Not all was lost when St Katharine’s By the Tower moved from its church so it could be dismantled and flooded to form St Katharine’s Docks in 1825. Some of the greatest treasures saved were a selection of the miserichords, even now sitting in the Chapel here at the Royal Foundation. This is from one of the books in our library, the Catalogue of Misericords in Great Britain, by G.L. Remnant (1998).
In the modern chapel are fourteen stalls, thirteen with carved misericords. These misericords are in perfect condition owing to the fact that the hospital, then St. Katharine's by the Tower, was under the patronage of successive Queens of England. Three stalls on each side are returned, and the corner-pieces are said to be faithful portraits of Edward III and Philippa, the latter closely resembling her effigy in Westminster Abbey, which was from a portrait by Liege in 1369.
DATE: 1377, R.C.H.M., London, ii, p. 89, suggests late fourteenth century.
The essay by M.D. Anderson on the iconography (the meaning behind the art and symbols used) of miserichords offers a fascinating glimpse at how much we can learn from them. He writes:
Yet, at all levels of quality, these carvings reflect the minds of the men who made them, and, if we study miserichords as we might turn the pages of painters’ sketchbooks, they may teach us much about English medieval craftsmen which is not recorded in any other form.
In their way, these carvings are as much a record of the early life of St Katharine's as the Ordinances of Queen Phillipa. But they are the work of men whose names have been erased from history. Anderson writes:
Miserichords are a very humble form of medieval art and it is unlikely that the most distinguished carvers of any period were employed in making them…The names of the men who actually carved particular miserichords are never recorded.
While the beautiful carvings here at St Katharine's hardly seem the work of humble or rough apprentices, this humility of position meant that miserichord carvings were often not required to follow any set scheme or design. Their craftsmen had much more freedom in what they carved. They are beautiful and evocative and full of imagination. Some are funny and others grand. Reflecting on them is to reflect on a medieval faith:
Medieval teachers, such as Hugh of Saint Victor and Honorius of Autun, regarded almost every object in the visible world as reflecting some spiritual counterpart, and this use of metaphors drawn from daily life was popularized by the preaching friars…Both cosmic majesty and grotesque humour have their place in the great structure of medieval thought and art.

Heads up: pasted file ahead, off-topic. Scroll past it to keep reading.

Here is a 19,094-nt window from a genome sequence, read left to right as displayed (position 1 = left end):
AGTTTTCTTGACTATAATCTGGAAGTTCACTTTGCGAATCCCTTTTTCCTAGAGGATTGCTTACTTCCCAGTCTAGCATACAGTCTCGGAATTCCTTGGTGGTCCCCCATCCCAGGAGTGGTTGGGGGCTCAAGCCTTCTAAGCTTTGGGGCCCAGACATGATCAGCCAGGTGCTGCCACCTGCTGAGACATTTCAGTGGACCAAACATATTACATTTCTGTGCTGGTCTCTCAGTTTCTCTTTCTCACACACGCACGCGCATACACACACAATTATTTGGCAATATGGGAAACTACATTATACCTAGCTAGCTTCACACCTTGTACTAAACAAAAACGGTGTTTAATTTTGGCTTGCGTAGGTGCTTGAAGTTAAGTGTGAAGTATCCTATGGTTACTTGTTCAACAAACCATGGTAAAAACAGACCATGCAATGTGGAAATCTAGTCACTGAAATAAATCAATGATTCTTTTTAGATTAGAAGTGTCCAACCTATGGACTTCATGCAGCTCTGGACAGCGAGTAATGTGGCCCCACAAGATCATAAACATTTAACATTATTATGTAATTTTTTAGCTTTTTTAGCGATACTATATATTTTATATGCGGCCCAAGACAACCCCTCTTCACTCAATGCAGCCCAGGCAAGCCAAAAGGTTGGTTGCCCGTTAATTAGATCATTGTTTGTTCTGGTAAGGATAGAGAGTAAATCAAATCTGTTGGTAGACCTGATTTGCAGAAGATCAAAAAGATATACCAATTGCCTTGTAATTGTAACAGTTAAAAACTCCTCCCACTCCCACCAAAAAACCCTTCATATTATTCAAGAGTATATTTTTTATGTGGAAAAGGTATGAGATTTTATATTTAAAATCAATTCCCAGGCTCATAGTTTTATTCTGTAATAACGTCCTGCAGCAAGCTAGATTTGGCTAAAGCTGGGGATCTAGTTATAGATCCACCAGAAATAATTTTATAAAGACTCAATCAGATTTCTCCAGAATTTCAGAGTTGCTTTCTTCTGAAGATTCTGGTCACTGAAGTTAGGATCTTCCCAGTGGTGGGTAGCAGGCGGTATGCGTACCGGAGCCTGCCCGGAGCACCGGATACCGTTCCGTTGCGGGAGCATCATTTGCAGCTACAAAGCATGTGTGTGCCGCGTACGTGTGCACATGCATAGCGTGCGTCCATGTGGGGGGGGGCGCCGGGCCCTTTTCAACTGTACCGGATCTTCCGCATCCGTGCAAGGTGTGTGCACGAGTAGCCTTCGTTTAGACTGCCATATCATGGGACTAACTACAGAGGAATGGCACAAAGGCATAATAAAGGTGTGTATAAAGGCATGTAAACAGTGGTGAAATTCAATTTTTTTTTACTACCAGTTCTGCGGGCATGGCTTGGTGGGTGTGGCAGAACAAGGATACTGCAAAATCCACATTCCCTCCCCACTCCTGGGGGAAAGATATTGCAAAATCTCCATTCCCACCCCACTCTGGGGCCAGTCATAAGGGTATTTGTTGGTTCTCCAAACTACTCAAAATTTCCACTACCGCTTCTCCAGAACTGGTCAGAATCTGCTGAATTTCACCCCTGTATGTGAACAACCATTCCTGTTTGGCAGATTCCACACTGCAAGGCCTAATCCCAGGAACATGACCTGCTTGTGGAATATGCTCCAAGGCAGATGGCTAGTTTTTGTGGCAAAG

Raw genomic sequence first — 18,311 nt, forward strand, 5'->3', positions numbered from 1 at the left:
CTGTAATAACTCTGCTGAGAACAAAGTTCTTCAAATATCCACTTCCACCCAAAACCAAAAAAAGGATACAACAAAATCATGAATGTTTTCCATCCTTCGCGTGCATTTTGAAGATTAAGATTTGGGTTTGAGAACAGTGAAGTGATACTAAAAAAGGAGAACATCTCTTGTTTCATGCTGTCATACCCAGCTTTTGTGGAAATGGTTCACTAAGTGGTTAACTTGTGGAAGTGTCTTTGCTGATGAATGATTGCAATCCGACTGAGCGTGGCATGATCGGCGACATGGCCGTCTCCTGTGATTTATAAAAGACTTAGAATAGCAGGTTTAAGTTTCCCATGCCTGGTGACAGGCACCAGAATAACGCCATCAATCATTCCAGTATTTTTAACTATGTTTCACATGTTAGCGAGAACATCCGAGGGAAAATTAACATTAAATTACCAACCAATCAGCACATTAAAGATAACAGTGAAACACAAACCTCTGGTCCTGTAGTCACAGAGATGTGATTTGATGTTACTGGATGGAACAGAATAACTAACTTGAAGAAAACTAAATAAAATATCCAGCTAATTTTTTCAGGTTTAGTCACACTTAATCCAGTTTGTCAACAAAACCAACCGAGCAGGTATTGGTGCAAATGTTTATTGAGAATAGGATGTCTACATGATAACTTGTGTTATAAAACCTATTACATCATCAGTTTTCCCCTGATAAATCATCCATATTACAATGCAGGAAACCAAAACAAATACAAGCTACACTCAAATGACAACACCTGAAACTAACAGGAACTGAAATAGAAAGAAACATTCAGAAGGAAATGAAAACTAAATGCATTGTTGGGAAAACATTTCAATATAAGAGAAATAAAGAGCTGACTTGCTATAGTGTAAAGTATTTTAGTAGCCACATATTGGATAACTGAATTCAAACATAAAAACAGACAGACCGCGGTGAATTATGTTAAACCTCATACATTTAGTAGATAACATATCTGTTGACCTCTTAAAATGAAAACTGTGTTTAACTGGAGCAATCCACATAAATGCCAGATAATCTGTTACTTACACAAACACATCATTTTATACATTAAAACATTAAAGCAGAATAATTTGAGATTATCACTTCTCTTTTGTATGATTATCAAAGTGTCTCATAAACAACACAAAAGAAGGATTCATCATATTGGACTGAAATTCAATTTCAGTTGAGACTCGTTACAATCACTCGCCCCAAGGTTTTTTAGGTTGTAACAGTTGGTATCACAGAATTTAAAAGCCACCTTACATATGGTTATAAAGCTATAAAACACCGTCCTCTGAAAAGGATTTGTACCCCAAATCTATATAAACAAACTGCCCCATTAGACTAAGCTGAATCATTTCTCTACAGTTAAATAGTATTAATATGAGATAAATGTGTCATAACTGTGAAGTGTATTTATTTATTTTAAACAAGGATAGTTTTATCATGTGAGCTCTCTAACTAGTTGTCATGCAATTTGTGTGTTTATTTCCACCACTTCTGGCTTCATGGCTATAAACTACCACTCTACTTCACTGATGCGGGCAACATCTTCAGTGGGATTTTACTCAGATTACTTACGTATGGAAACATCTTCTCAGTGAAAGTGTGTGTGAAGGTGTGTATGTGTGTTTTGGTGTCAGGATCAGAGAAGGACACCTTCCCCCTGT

Here are the descriptions as given by Remnant, along with some of the iconographical meanings from Anderson and pictures to illustrate the whole — he seems to be a bit short on his brief listing of mythical animals and symbols, so there is more to explore here. It is a great deal of guesswork however, and left to us to reflect and decipher what their meaning may have been for those who carved them and those who used them.
I. Bust of bearded man wearing striped cap and cloak clasped at neck, with trailing drapery, knotted at back. Supporters: Left and Right, winged monster with long tail.
2. Grotesque head surrounded by foliage. Supporters: Left and Right, stiffleaf.
3. Man's head with long, thick moustache and forked beard. He wears a flat round cap. Supporters: Left and Right, leaf
4. Man's head, with flowing hair and full, forked beard. Supporters: Left and Right, rose.
5. Angel playing bagpipe. Supporters: Left and Right, lion-mask.
6. Lion leaping on amphisbaena. Supporters: Left and Right, snake-monster.
the amphisbaena is a winged serpent with a second head at the end of its tail. A symbol of deceit. While Anderson mentions that lions were popular due to their use in heraldry, the symbol of the apostle St Mark is often a lion, and they also often represent the resurrection.
7. Wyvern, with outstretched wings. Supporters: Left and Right, stiffleaf
Dragons tend to be a 'symbol of the Evil One', and the wyvern is simply the two-legged variety.
8. Pelican in her piety, with three chicks. Supporters: Left and Right, swan, with crown encircling its neck.
The Pelican is ‘always shown feeding its fledglings with blood from its own breast. Never represented naturalistically.’ Below is a plate showing various other examples of the pelican and a better picture of the Foundation's, this lovely bird also appears on one of the carved armrests.
9. Woman riding man-headed beast (perhaps head of Aristotle). Supporters: Left and Right, grotesque face with protruding tongue, in square-foliage design.
10. Large leaf design. Supporters: Left and Right, stiffleaf
11. Hawk pouncing on duck. Supporters: Left and Right, stiffleaf.
12. Elephant and castle, surmounted by crowned head and surrounded by foliage. Supporters: Left and Right, beast with man's head, one bearded, the other hooded.
'As described in the Physiologus, the elephant sometimes represents Christ, and in medieval times was always drawn with a tower on its back as the manuscript describes how eastern warriors fought from wooden towers on their backs.'
The tower is really the only thing identifying this as an elephant:
13. Winged devil eavesdropping over two busts of women. Supporters: Left, recording demon holding parchment. Right, centaur-like figure, with club and shield.
On Centaurs: 'The man typifies Christ, the horse His vengeance on those who betrayed him.'